• Strong lyric writing in any genre often paints a problem situation and then moves the listener to resolve it. One of my rock students and I discussed dissonance of the lyrics of Pierce The Veil's 'Low On Gas and You Need A Jacket'. They are full of rage, many lines make no sense at face value. She said these kind of lyrics move you to stop accepting things the way they are. After listening to the Sara Bareilles song She Used To Be Mine about the dissonance between who you've become and what you wanted to be, it seems to me you would firmly resolve to find your authentic way again. In Jennifer Nettles song Stay, the truly dissonant situation of being involved with someone in relationship with another makes the lyrics lead to the phrase 'I don't have to live this way', and powers the will to let go and move forward.
  • Great producers can use dissonance to help new talent create their unique artistic definition. Instead of just recording the songs the singer is familiar with, the producer will take the budding artist through a period of exploration, pushing the person's envelop vocally, lyrically and musically. Wildly going to outer edges of the person's musical boundaries creates a dissonance that will eventually resolve into a unique meld of music that best expresses the artist's heart, vocal talent and life experience, and best focuses the career direction of the artist.
  • You look at the landscape of the music business and see how things are not working the way they used to... profit is not created the same way and music makers are struggling to find streams of income that they can live on. It's so unfair that creators are stolen from every day in every way. The dissonance must lead to creative solutions as the music industry continues to morph its successful business models. You can get stuck and give up, or show up to learn what is different, what is working, and how to creatively structure your own music business model which won't break your bank.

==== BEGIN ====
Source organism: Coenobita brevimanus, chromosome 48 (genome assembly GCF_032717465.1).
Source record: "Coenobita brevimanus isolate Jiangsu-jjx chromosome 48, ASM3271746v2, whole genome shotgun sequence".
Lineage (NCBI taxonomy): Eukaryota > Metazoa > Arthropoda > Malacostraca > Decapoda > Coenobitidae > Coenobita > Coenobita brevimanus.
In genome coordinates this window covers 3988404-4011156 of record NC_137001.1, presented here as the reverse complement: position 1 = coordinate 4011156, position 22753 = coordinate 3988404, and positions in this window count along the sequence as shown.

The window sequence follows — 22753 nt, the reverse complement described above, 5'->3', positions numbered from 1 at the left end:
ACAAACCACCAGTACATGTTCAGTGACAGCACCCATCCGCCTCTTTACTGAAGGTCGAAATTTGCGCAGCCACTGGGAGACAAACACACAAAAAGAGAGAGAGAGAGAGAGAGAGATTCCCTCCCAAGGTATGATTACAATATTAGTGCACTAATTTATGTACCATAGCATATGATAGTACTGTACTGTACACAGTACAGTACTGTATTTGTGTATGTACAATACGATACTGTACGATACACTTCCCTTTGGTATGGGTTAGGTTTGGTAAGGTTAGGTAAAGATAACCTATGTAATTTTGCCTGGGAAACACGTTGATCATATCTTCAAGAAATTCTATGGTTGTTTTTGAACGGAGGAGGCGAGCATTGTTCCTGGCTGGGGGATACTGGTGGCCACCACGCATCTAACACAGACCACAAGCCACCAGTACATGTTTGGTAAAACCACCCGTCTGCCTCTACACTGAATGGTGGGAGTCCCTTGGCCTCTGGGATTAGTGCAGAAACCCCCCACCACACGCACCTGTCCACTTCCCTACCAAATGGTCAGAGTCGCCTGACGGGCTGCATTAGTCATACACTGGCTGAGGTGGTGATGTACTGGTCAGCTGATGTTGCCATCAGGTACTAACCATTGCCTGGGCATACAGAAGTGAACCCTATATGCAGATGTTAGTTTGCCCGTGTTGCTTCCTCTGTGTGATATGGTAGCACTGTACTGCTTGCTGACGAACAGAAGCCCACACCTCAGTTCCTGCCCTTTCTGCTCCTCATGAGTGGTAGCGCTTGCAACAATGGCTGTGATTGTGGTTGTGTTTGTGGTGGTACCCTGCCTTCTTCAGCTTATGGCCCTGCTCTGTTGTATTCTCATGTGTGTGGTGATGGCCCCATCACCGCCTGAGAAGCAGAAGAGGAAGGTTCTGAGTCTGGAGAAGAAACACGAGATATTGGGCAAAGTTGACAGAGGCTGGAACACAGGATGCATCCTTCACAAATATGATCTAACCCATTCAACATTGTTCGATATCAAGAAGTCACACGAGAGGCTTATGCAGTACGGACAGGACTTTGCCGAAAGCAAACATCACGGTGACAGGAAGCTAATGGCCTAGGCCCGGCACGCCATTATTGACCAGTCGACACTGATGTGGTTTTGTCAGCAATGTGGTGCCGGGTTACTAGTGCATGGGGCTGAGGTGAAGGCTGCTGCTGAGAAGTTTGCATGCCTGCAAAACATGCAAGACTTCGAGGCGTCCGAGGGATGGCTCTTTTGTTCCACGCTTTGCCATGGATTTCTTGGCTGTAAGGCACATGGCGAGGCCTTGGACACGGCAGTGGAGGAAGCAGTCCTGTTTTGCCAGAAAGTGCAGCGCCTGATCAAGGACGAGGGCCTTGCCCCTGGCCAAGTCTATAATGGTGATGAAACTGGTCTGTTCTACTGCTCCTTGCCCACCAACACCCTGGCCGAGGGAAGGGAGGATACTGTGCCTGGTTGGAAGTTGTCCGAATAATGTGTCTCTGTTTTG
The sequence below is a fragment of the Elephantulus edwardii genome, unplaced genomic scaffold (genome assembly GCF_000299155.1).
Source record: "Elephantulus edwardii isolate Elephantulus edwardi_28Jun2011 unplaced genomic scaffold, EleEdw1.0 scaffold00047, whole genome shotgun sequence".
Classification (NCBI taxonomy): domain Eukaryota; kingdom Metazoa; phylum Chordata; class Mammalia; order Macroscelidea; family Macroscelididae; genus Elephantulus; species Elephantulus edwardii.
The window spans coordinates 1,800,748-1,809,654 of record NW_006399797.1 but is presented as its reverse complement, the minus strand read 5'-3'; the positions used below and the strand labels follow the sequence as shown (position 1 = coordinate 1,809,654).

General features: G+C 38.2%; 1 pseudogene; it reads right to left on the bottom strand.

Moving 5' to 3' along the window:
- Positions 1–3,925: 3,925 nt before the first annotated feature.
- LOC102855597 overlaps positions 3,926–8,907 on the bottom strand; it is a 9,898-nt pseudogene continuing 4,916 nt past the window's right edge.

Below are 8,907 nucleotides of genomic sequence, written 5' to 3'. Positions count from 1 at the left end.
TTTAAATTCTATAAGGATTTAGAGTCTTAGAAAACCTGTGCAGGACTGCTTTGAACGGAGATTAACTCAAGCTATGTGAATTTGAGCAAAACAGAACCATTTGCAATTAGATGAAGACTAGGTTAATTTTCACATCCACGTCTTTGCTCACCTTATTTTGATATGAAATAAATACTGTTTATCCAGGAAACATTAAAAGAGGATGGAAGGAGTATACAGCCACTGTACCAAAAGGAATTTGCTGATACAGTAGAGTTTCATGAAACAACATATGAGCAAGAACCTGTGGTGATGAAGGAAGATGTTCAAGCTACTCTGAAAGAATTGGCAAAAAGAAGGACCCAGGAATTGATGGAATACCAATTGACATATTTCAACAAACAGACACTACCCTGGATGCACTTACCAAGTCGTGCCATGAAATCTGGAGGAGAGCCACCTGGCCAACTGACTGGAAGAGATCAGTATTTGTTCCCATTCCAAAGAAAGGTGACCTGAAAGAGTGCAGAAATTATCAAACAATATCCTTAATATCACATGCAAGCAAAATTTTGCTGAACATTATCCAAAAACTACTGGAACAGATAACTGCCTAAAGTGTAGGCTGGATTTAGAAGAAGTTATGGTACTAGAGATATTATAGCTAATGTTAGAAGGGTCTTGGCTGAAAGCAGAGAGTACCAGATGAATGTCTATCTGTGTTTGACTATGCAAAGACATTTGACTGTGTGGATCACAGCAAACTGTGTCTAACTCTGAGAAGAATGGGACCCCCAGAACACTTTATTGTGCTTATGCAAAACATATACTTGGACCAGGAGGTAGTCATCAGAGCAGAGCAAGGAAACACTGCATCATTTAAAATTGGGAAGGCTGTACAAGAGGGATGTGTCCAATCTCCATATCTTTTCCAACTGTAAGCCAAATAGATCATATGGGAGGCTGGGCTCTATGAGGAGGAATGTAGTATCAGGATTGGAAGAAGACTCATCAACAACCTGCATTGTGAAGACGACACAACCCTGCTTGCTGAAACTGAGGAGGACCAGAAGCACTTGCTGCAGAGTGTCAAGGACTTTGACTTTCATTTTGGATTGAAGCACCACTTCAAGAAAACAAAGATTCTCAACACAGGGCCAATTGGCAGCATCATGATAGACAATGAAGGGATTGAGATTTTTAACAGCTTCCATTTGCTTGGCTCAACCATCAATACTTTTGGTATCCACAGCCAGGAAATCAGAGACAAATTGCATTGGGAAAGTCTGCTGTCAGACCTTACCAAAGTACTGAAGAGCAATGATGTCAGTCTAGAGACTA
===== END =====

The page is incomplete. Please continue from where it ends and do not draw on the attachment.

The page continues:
Dissonance in Voice

  • Because dissonance creates the desire for movement, it can be of great use in vocal training. I always say 'the voice wants access to movement'. When I get my students creating free jaw, eye and soft palate movements it frees the voice to move in more nuanced, human ways. This releases tension in the areas that has kept the student's voice stuck. Also, controlled dissonance can be great for hearing and singing with pitch precision. One of my more advanced pitch exercises is to have a student sing exactly 1/2 step sharp or flat to a melody or scale I play for them. It's quite the challenge even to the expert ear!
  • In fact, vocal problems create dissonance. You need to be confidently delivering messages, but your throat hurts when you sing or speak, you develop pitch problems or range limitations, or your speaking engagements are wearing you out. Enough vocal dissonance will move you forward to learn new technique and resolve your issues for your vocal health and career.